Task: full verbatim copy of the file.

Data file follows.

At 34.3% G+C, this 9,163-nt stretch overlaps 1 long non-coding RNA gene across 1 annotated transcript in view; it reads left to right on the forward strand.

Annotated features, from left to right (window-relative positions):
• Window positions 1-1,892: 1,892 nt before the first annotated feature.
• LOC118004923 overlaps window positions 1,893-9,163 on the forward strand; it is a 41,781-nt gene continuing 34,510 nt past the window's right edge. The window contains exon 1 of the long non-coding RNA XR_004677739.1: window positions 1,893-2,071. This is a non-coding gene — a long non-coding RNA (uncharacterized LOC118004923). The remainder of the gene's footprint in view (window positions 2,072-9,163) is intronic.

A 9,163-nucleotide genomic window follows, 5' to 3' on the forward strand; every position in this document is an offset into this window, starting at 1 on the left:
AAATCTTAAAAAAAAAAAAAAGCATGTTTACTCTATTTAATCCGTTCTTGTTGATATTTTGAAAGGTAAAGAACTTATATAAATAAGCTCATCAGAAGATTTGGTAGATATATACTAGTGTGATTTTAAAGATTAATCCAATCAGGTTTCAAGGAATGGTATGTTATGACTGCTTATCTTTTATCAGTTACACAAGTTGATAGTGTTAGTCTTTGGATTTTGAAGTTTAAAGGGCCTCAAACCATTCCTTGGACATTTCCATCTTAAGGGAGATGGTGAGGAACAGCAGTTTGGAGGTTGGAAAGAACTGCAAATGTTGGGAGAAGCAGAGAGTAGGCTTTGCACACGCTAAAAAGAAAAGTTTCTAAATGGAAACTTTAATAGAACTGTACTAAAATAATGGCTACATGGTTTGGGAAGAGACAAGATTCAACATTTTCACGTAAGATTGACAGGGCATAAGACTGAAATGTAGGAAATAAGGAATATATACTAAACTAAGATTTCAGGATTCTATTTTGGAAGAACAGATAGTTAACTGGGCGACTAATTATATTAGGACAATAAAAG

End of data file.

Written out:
At 34.3% G+C, this 9,163-nt stretch overlaps 1 long non-coding RNA gene across 1 annotated transcript in view; it reads left to right on the forward strand.

Annotated features, from left to right (window-relative positions):
• Window positions 1-1,892: 1,892 nt before the first annotated feature.
• LOC118004923 overlaps window positions 1,893-9,163 on the forward strand; it is a 41,781-nt gene continuing 34,510 nt past the window's right edge. The window contains exon 1 of the long non-coding RNA XR_004677739.1: window positions 1,893-2,071. This is a non-coding gene — a long non-coding RNA (uncharacterized LOC118004923). The remainder of the gene's footprint in view (window positions 2,072-9,163) is intronic.

A 9,163-nucleotide genomic window follows, 5' to 3' on the forward strand; every position in this document is an offset into this window, starting at 1 on the left:
AAATCTTAAAAAAAAAAAAAAGCATGTTTACTCTATTTAATCCGTTCTTGTTGATATTTTGAAAGGTAAAGAACTTATATAAATAAGCTCATCAGAAGATTTGGTAGATATATACTAGTGTGATTTTAAAGATTAATCCAATCAGGTTTCAAGGAATGGTATGTTATGACTGCTTATCTTTTATCAGTTACACAAGTTGATAGTGTTAGTCTTTGGATTTTGAAGTTTAAAGGGCCTCAAACCATTCCTTGGACATTTCCATCTTAAGGGAGATGGTGAGGAACAGCAGTTTGGAGGTTGGAAAGAACTGCAAATGTTGGGAGAAGCAGAGAGTAGGCTTTGCACACGCTAAAAAGAAAAGTTTCTAAATGGAAACTTTAATAGAACTGTACTAAAATAATGGCTACATGGTTTGGGAAGAGACAAGATTCAACATTTTCACGTAAGATTGACAGGGCATAAGACTGAAATGTAGGAAATAAGGAATATATACTAAACTAAGATTTCAGGATTCTATTTTGGAAGAACAGATAGTTAACTGGGCGACTAATTATATTAGGACAATAAAAG